The state also said no.

“We are not interested in participating at this time,” wrote Jade Butay, then the state’s director of transportation.

None of the letters made reference to the environmental impact statement or Land Use Commission findings of fact.

Neighborhood Board Chimes In

Hoopili residents began turning to the Makakilo-Kapolei-Honokai Hale Neighborhood Board for help last year once HECO began installing the poles. Makana Paris, the board’s chairman, said it was hard to figure out how to help them when the regulatory agencies — the LUC and the PUC — appeared in conflict with one another. So they began asking questions to figure out what had happened and unravel the timeline of events, he said.

Board members believe they were given the runaround. A HECO official, Weston Nakoa Garcia, made a presentation to the board about the Kalanihakoi substation on Oct. 27, 2021, where a few board members told him they were opposed to the lines being placed overhead.

“I think if we were in Hawaii Kai we would not be seeing any wires above ground but we are on the west side so we have wires above ground,” said Kioni Dudley, the board’s vice chair adding that he was “deadset against it.”

HECO’s Garcia did not, however, tell them that the process was well underway and that the PUC had held a public hearing on the topic the previous night, Oct. 26.

“They said they would work with us, and three weeks later, it was approved,” Dudley said recently, recalling the October 2021 meeting.

Makakilo-Kapolei-Honokai Hale Neighborhood Board members have been cautioned they were placing themselves at legal risk by continuing to object to the installation of the overhead lines. (David Croxford/Civil Beat/2023)

The board passed a number of motions criticizing what had happened and considered trying to take legal action to block construction of the overhead lines.

Executives at D.R. Horton have also made things uncomfortable for the board. They filed complaints with the Honolulu Neighborhood Commission, the city agency that oversees the boards, and said that the board’s actions constituted what they called “tortious interference with a private dispute.”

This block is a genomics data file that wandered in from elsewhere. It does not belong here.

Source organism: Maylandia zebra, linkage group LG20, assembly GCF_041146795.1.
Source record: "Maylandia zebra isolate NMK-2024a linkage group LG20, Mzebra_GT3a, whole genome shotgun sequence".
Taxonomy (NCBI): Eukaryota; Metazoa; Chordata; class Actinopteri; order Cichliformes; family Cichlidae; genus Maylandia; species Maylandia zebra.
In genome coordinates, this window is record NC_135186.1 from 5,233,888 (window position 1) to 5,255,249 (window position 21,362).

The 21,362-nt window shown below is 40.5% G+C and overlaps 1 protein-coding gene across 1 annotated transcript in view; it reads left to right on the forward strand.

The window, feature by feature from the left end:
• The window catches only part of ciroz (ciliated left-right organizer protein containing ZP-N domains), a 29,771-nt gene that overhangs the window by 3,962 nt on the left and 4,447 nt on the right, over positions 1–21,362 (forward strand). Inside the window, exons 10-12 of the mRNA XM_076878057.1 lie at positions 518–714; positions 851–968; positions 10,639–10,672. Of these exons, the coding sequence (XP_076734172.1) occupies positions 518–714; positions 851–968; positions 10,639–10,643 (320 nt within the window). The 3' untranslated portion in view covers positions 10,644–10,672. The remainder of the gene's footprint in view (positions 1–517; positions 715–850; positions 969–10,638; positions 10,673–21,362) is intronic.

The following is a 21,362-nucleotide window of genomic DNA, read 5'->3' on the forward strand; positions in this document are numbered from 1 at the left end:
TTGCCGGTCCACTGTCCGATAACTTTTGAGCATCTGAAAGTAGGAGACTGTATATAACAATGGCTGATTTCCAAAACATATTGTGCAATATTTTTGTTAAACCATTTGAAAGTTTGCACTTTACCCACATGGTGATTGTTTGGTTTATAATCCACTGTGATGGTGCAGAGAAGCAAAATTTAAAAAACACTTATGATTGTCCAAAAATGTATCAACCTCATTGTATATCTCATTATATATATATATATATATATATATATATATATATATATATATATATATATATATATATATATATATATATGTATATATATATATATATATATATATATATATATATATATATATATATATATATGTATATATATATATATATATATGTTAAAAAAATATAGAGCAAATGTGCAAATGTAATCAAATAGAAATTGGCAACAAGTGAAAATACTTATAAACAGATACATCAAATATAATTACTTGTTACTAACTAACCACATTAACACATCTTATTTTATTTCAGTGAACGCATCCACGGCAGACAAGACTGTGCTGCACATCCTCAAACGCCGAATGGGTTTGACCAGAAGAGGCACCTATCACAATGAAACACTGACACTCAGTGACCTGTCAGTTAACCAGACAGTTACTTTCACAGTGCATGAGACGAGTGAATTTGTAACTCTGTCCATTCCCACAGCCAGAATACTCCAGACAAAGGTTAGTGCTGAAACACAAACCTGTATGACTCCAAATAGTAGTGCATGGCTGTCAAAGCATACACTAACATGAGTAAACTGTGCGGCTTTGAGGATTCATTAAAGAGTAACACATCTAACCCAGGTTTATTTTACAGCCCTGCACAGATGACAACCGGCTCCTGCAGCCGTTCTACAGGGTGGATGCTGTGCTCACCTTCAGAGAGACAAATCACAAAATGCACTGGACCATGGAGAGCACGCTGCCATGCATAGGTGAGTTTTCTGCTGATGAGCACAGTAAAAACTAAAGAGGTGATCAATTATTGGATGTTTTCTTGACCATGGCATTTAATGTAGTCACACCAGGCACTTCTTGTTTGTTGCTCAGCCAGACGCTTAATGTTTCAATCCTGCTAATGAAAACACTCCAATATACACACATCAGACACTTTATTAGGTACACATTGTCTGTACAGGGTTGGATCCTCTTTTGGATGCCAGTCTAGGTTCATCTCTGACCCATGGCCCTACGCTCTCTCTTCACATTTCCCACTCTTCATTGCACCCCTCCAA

Board members could be held individually liable for violations of the city Neighborhood Plan and provisions of federal law, wrote D.R. Horton’s attorney, Benjamin Kudo.

Lloyd Yonenaka, executive director of the Neighborhood Commission, attended a board meeting in person and told the members they were placing themselves at legal risk by persisting with their concerns in resolutions because, he said, they were exceeding their authority.

Paris said that the board decided to persevere despite the warnings.

“We felt we got elected to do a job,” he said. “We are willing to roll the dice and see what happens.”

In April the board passed a resolution criticizing overhead power lines as a potential health risk that adversely affects communities and makes them less resilient in disaster. A second resolution criticized the process by which the lines had been installed at Hoopili, a complaint they sent to officials at the PUC.

The class-action lawsuit is moving through the courts. Some residents have signed on while others have resigned themselves to the situation.

And some are making other plans.

“Some people feel strongly that their kid’s health is at risk, living so close to the poles may cause long-term health issues for them,” Hayworth said. “A lot of people are talking about potentially moving, maybe living with their parents again. It’s hard to afford a new place but they really don’t want their 2-year-old child or their father who has a pacemaker living there.”

In the beginning, he said, everybody used to get together on the weekends for barbecues but now the enthusiasm for the new community has cooled.

“We still get together and hang out, but there is definitely that sense of defeat, a sense of ‘wow, this big corporation really did whatever it wanted with our lives,’” Hayworth said.